Sunday 5th July 2020

Women Of Courage Series. #43 Christina Henry. 47/2020.

Women Of Courage Series. #43 Christina Henry. 47/2020.

A series of blog posts on Denyse Whelan Blogs to be found here from mid-May 2019: Wednesdays: each week until the series concludes in 2020.

Here is the introduction to the series.

Courage is strength in the face of pain or grief. It’s doing something that frightens you. We face situations that demand courage every day. These situations provide us with choices, and the way we respond to those choices determines our future. Dayne Shuda.

I was so pleased when Christina Henry, aged 54, decided to accept my invitation to share her story as a woman of courage. We are Australian bloggers who catch up by following each other’s blog posts on a weekly link-up called Mid-Life Share The Love which is hosted by two previously featured Women of Courage: Sue, whose story is here and and Leanne who shared here too. Welcome Christina!

 

What have you faced in your life where you have had to be courageous?

One of the scariest times in my life was in 2010 when I was diagnosed with a congenital heart defect.

I was a single mother of two teenaged boys and had to undergo several heart procedures.

During one angiogram I was paralysed but still aware so I couldn’t let the doctors know I was awake, and could feel everything.  After another angiogram I bled from the insertion site and went into complete heart block for 6 minutes, requiring CPR.

If I hadn’t still been in the hospital I would have died

 

 

How did this change you in any way?  Please outline further if this has been the case.

Knowing I was that close to dying changed my outlook on life.

I never take for granted the gift of life, and I value the people close to me very much.

I was terrified of leaving my sons motherless so staying healthy has always been a priority.

I lost my own mother to cancer when I was 24 and did not want my sons to go through a life without me in it.

 

 

Is there something you’ve learned from this that you could recommend to others who need courage?

If you are facing challenges and feel scared and anxious, get support.

I’ve cried on my friends’ shoulders many times.

Admit you’re scared – there’s nothing to be ashamed of in voicing your fears.

I’ve found support from others who have gone through the same thing invaluable, so find out if there is a support group that you can join.

There are groups online as well, such as facebook groups.  I have sought help from counsellors as well if I need it.

 

 

Do you think that you are able to be more courageous now if the situation calls for it?  Why is that?

I am about to face more health challenges this year and my priority is to do everything I can to keep my body as healthy as possible.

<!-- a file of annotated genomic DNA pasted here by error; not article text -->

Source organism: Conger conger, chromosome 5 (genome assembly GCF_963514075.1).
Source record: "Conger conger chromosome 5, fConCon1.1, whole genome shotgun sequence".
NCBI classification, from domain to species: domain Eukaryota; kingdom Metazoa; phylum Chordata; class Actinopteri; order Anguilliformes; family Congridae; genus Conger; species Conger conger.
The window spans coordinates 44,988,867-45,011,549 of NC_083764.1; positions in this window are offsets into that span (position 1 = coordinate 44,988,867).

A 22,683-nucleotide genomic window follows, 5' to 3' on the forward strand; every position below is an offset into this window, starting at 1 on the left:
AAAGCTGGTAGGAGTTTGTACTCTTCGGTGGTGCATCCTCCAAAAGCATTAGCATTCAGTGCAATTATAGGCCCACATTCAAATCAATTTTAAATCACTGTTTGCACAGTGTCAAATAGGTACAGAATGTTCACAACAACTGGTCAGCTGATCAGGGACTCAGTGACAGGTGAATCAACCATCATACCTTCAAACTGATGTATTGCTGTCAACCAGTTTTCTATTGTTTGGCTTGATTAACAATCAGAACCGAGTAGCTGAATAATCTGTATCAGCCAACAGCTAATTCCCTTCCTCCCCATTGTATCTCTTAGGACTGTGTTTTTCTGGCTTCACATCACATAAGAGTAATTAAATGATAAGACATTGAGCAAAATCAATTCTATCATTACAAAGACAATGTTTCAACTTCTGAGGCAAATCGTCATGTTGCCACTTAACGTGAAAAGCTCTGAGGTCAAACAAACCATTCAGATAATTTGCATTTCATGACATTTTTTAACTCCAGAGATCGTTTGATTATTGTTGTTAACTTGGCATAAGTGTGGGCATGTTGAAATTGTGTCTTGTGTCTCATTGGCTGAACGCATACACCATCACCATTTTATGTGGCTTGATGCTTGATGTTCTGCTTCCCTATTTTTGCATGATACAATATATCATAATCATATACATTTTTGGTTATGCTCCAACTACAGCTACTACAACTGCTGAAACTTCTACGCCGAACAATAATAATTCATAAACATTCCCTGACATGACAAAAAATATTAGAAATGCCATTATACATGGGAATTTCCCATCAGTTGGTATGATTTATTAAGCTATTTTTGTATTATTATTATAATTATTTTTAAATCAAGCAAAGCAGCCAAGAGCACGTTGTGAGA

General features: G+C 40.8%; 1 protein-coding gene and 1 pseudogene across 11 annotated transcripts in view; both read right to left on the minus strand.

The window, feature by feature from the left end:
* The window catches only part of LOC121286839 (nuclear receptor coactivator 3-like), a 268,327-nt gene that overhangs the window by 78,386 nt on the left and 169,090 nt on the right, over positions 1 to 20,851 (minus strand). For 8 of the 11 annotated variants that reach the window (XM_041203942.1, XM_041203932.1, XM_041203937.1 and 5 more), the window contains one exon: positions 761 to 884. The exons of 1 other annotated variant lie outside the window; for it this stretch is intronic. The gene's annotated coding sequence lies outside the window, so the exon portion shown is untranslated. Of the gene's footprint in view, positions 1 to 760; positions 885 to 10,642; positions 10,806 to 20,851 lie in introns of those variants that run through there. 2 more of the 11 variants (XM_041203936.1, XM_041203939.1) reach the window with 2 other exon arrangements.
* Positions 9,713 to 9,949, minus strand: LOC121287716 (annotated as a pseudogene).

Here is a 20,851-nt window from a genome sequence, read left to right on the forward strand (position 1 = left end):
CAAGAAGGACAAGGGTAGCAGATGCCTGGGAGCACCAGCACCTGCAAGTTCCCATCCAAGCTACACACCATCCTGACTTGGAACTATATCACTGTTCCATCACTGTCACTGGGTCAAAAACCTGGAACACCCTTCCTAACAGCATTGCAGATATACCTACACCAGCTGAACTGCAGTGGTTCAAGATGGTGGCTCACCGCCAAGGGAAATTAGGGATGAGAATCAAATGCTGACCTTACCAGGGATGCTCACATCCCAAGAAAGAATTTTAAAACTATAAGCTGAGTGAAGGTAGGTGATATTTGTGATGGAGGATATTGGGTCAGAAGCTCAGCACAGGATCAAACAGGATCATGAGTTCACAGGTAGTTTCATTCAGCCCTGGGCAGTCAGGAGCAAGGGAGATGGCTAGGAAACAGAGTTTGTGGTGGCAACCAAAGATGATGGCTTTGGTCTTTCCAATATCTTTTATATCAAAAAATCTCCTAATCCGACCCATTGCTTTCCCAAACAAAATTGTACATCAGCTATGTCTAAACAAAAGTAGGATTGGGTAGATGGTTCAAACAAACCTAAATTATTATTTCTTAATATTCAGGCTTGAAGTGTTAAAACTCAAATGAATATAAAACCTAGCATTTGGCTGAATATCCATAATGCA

I have been diagnosed with BRCA 2 gene mutation which puts me in high risk for ovarian and breast cancer, so I have chosen to have risk reducing surgery – removal of my ovaries and a double mastectomy.

It’s really scary, but the thought of having cancer scares me more.

 

 

Is there any message you would give to others facing a situation where courage could be needed?

Just take one day at a time, and get through each challenge before you tackle the next.

For example, each doctor’s visit, or diagnostic test, or operation.  When it’s a medical issue, there are often so many appointments to get to.

I look at the calendar each night and work out where I have to be tomorrow.

Take a support person to the ones that you worry about the most, especially specialist appointments.

There’s usually so much information to take it that it can be overwhelming.  Having someone with you can calm you and they will be able to recall the things that you can’t remember.

 

Add anything else that you think would help others who read your post.

Facing challenges in life can be overwhelming.

Life can seem to spiral out of control.

In these situations, if you admit you don’t have control it gives you a sense of relief.

If you are a spiritual person it can help to hand it all over to God and say, I know it is out of my control. My life is in your hands, what will be will be.

At the present time the world is being challenged by Covid-19.

We are having to adjust to lockdowns, lifestyle changes and risks to our health – no-one can escape this unless they are on a desert island somewhere.

It is completely out of our control and many people are struggling with it, including myself.

We can’t control everything, but we can control ourselves.

Only get advice from respected official sources and block out the rest – there is so much misinformation out there, and it can be overwhelming.

Get help if you’re struggling.

 

So much courage in those words Christina and yet there is so much to be  scared about. You have a big hurdle of challenges health-wise to overcome, and I wish you all the best in terms of recovery and future good health. So much advice there based on your personal experiences.